• Everyone over the age of 12 is obliged to wear a face mask or any other fabric alternative at the following locations: shops and shopping centers; cinemas; theatres, concert halls, and conference rooms; Places of worship & reflection; Museums; 
  • Pubs and restaurants are open until 1:00 a.m. It is best to make a reservation. Meet up with a maximum of 10 people. Stay seated at the table.
  • All shops are open.
  • Group gatherings are limited to a maximum of ten people, including children. This applies to all gatherings, regardless of whether they occur at home or outdoors (e.g., in a bar, in a cafe, in the park, etc.).

For more information, please refer to &– plus a freephone helpline: 0800 14 689. You might be put on hold for some time.


Do you feel like going on holiday to the Mediterranean? Swimming in the warm sea and lying lazily on the beach or admiring ancient buildings, eating moussaka, and fresh feta. This destination can still be a good option for a vacation. 

Katerina is Greek, and for her, it is more about visiting family than going on holiday. “I don’t see my relatives often, and for the past few months we couldn’t go anywhere, so I decided with my husband to go to my hometown Chalcis, when it would be possible. Now the borders are opened again, so we can finally go!” happily shares Katerina. We wish you and all our readers the wonderful summer break with your loved ones near and far!

What are the current measures in Greece?

  • Masks: A mask or facial cover is mandatory in supermarkets, public transportation, taxis, elevators. Masks are recommended in hair salons and other enclosed spaces. Violators may be fined 150 Euros.
  • Flights: International airports in Greece are open and operational. Twenty-four hours before entering Greece, visitors will have to fill in a Passenger Locator Form (PLF) to provide their contact details in the country. You can download it from Travel Greece Website. Targeted and random testing will take place to aid epidemiological research. 
  • Ferry operators and airlines may require travelers to complete a health status questionnaire, submit a temperature check, and wear a mask. The health form is available in English and provided by transportation operators on site.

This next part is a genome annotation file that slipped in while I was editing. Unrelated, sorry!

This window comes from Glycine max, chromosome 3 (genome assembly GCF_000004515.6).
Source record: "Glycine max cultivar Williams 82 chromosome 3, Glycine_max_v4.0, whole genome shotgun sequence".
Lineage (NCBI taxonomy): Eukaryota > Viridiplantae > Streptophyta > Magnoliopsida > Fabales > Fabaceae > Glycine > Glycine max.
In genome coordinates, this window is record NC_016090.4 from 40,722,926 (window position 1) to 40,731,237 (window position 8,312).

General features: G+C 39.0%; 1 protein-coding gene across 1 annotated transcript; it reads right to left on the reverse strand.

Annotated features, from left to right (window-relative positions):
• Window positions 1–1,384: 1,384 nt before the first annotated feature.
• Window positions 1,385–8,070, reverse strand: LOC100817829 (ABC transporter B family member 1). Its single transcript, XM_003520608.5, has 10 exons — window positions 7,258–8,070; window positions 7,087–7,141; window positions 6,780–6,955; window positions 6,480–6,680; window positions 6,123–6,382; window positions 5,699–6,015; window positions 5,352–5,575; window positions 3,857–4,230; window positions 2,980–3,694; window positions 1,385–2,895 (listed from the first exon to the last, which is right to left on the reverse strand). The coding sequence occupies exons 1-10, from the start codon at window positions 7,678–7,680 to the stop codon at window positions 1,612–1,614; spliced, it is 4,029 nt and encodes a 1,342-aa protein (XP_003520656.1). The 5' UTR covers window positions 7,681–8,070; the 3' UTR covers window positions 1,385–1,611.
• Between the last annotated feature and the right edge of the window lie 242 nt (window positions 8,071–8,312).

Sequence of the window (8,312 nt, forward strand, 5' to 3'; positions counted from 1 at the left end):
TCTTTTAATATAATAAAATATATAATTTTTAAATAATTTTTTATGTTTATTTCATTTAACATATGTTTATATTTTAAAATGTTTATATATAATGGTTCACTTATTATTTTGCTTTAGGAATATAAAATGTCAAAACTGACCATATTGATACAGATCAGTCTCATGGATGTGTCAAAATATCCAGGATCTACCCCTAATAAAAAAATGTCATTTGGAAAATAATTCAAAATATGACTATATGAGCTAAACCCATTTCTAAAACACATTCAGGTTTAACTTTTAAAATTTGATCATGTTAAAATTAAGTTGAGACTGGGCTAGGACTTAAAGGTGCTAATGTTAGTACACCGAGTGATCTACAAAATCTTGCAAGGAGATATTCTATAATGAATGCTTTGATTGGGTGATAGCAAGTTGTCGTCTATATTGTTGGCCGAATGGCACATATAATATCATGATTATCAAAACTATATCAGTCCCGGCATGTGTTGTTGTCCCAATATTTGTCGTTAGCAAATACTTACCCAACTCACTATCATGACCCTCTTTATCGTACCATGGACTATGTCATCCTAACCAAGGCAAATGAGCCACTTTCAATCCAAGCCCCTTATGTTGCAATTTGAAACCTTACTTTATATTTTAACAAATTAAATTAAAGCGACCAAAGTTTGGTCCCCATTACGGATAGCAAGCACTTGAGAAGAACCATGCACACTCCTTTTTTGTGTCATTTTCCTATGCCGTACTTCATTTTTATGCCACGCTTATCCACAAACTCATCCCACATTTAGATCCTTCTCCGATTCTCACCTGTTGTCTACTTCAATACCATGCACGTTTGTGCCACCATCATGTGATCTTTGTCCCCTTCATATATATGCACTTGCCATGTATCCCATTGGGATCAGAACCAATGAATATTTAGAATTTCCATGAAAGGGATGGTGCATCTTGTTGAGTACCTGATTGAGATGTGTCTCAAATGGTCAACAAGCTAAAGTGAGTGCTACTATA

• Shops, bars, and restaurants are open in Greece, but capacity is regulated. 
  • All hotels are allowed to open, and so is AirBnBs, so you should easily find a place to stay. You should book before you travel.
  • If you are tested, and the result is positive, you will need to quarantine or self-isolate either.

Travelers should be prepared for the possibility that the Greek government could implement additional travel restrictions with little or no advance notice. If you develop a fever and respiratory symptoms such as shortness of breath or cough, stay indoors and immediately seek medical attention by contacting the National Public Health Organisation on 1135.

Remember, you can go on holiday abroad, but note that the situation can suddenly change locally in the event of a new outbreak. If you decide to go on vacation, the government’s advice is to stay vigilant, prepare well, and make sure you’re well informed.

Note: In your bag you should keep a hand sanitizer with more than 60% alcohol content, disinfectant wipes, tissues, and a face mask. These items can help you maintain a certain level of hygiene and prevent contact with corona-causing respiratory droplets. Wiping down your surroundings time to time and minimizing human contact may help you to protect yourself from the disease as well.

Keeping you up-to-date on what you need to know about the latest information during COVID-19.

Please feel free to ask questions, make remarks, or suggest other sources.

We Are Not Alone Campaign, is presented in collaboration with Expat Spouses Initiative – Eindhoven, LIVING IN , Holland Expat Center & Brainport Eindhoven. Through this campaign, we aim to bring the International community together and engage them actively.


In collaboration with